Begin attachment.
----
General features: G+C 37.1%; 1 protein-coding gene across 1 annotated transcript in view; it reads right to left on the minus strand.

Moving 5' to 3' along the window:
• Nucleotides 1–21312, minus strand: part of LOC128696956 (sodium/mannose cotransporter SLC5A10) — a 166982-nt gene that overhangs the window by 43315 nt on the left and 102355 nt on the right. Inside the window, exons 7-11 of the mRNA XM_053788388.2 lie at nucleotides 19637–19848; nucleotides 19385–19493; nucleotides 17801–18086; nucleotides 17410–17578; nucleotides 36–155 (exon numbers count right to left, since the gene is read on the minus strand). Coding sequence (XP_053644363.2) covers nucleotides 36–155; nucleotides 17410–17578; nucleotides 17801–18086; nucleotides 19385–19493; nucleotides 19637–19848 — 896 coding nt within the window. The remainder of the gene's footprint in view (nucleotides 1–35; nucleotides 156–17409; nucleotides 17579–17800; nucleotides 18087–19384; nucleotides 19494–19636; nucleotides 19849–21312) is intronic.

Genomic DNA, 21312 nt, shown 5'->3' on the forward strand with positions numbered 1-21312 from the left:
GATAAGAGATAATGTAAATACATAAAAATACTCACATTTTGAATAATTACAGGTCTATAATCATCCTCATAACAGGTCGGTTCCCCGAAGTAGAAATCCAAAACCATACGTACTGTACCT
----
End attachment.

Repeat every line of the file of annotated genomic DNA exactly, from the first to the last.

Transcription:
General features: G+C 37.1%; 1 protein-coding gene across 1 annotated transcript in view; it reads right to left on the minus strand.

Moving 5' to 3' along the window:
• Nucleotides 1–21312, minus strand: part of LOC128696956 (sodium/mannose cotransporter SLC5A10) — a 166982-nt gene that overhangs the window by 43315 nt on the left and 102355 nt on the right. Inside the window, exons 7-11 of the mRNA XM_053788388.2 lie at nucleotides 19637–19848; nucleotides 19385–19493; nucleotides 17801–18086; nucleotides 17410–17578; nucleotides 36–155 (exon numbers count right to left, since the gene is read on the minus strand). Coding sequence (XP_053644363.2) covers nucleotides 36–155; nucleotides 17410–17578; nucleotides 17801–18086; nucleotides 19385–19493; nucleotides 19637–19848 — 896 coding nt within the window. The remainder of the gene's footprint in view (nucleotides 1–35; nucleotides 156–17409; nucleotides 17579–17800; nucleotides 18087–19384; nucleotides 19494–19636; nucleotides 19849–21312) is intronic.

Genomic DNA, 21312 nt, shown 5'->3' on the forward strand with positions numbered 1-21312 from the left:
GATAAGAGATAATGTAAATACATAAAAATACTCACATTTTGAATAATTACAGGTCTATAATCATCCTCATAACAGGTCGGTTCCCCGAAGTAGAAATCCAAAACCATACGTACTGTACCT